The year commenced with two leading photographic companies in the news for all the wrong reasons – Olympus for its massive financial scandal and Eastman Kodak apparently on the verge of filing for Chapter 11 bankruptcy.
The latest in the tawdry Olympus US$1.7 billion accounting fraud, according to a Reuters report, is that the camera, optics and endoscope maker is considering an equity alliance with five prospective investors, including Sony, Panasonic, Samsung Electronics and Fujifilm, with the fifth being a Japanese medical equipment maker.
The report stated that agreement to inject fresh capital into the company in exchange for equity could be arrived at as soon as February.
While the camera-making division of Olympus currently operates at a loss, the value of the brand is considerable. The medical instrument (endoscope) division is on the other hand hugely profitable. Fujifilm also manufactures endoscopes and is said to have been interested in Olympus for some time.
Olympus is also suing 19 former and current executives for damages suffered over the massive, decade-long cover-up of investment losses.
The lawsuit was filed by auditors on behalf of the company and target former CEO Tsuyoshi Kikukawa, current President Shuichi Takayama, and 17 other executives that the company says participated in or knew about the fraudulent activity.
Eastman Kodak’s troubles have been widely reported and analysed, and it now seems more a matter of when rather than if it files for bankruptcy. Companies interested in its portfolio of patents, which it has been openly hawking for some time, would be inclined to wait until EK’s financial distress is even greater and the price is more negotiable.
With a share price now well under $1, the New York Stock Exchange is reported to be considering de-listing the company, which for decades and up until the mid-2000s was among a very select group of American corporations which comprise the Dow Jones index. It’s share price was once upwards of US$80.
Eastman Kodak lost 88 percent of its market value last year and the share price is now acually around 50 cents.
In an interview this week with The Australian, Ziggy Switkowski, chairman and chief executive of Kodak Australasia from 1992 to 1996 – and prior to that being groomed in Rochester corporate headquarters for a bigger role – put the 131-year old company’s demise down to an unwillngness to adapt to changing technology.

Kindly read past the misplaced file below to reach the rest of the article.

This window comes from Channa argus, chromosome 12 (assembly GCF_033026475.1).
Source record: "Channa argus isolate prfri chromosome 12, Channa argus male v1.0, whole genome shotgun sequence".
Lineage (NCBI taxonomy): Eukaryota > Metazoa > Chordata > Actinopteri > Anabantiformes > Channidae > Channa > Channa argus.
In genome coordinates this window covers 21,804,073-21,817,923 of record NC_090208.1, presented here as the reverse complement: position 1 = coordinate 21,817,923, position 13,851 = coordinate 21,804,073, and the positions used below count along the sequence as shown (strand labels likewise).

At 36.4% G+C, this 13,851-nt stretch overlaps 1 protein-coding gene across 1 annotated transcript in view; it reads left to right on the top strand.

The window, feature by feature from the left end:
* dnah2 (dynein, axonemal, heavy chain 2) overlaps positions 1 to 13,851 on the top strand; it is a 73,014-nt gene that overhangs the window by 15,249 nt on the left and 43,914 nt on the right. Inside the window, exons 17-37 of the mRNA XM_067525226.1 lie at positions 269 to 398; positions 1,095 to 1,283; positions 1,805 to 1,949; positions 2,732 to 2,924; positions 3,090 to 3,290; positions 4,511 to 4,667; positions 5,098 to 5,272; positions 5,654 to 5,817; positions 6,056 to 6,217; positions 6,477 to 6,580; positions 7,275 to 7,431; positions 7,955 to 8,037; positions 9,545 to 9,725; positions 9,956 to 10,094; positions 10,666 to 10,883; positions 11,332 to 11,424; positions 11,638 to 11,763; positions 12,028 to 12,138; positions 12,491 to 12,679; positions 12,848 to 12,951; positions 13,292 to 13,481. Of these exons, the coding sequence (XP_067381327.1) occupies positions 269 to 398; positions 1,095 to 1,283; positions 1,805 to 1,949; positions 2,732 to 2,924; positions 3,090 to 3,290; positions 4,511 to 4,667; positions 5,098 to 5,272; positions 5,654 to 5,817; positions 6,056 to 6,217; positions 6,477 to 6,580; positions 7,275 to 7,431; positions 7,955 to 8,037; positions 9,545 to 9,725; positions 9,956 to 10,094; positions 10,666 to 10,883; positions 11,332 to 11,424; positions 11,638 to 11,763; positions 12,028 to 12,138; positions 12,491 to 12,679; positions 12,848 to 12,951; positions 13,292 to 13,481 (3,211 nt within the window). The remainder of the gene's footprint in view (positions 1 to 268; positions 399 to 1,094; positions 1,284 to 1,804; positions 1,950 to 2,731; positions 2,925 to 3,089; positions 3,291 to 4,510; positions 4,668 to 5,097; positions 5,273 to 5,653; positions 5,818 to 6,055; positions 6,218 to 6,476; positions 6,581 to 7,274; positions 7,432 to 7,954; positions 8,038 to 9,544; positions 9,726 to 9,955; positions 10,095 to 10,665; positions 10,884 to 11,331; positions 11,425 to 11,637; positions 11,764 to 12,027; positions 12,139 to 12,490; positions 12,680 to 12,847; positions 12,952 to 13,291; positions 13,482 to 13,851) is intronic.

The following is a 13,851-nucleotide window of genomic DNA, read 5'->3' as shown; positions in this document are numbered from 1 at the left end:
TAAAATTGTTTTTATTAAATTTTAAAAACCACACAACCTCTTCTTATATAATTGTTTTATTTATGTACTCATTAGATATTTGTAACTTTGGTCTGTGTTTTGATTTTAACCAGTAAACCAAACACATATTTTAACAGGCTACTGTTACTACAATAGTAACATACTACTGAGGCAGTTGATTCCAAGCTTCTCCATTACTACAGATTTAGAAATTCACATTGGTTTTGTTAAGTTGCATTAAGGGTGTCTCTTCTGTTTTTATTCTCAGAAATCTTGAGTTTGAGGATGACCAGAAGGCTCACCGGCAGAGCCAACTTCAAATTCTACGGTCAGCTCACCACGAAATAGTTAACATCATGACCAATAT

‘It’s hard to move from a high market share, high-revenue legacy business, into a new capital-intensive world where you have to compete for market share in lower margin products,’ Dr Switkowski said.
‘To make the call to go into new businesses when your legacy business is in terminal decline is a breathtakingly difficult one to make — but when your business is in that position, then you must adapt in order to survive.’
He also implied that Kodak hasn’t had the calibre of management to succeed in that ‘breathtakingly difficult’ challenge:
‘Good management will always manage terminal decline, but terminal decline will always decline,’ he told The Australian.
‘Anything that isn’t fully digitised is at risk and examples like Kodak and its old hard-copy image business show that people will not continue to value old businesses like they once did, because people are increasingly comfortable with the online and digital world now.’
Instead, the road to recovery mapped out by current Kodak CEO Antonio Perez (former head of HP’s printing division) has been to develop Kodak’s consumer and commercial printing businesses (ie, hard copy).
In the six years under his watch, Eastman Kodak has delivered loss after quarterly loss.
Yet as late as last November this man was issuing sunny predictions for the future of the once-great company history may prove he has in reality driven into the ground:
‘In relation to the recent speculation in the marketplace about the future of Kodak, I want to note that I have a high degree of confidence in our ability to execute this plan.
‘By the end of 2012, we’re going to get to this self-standing digital company.’
– One wonders where Kodak will really ‘get to’ by the end of 2012.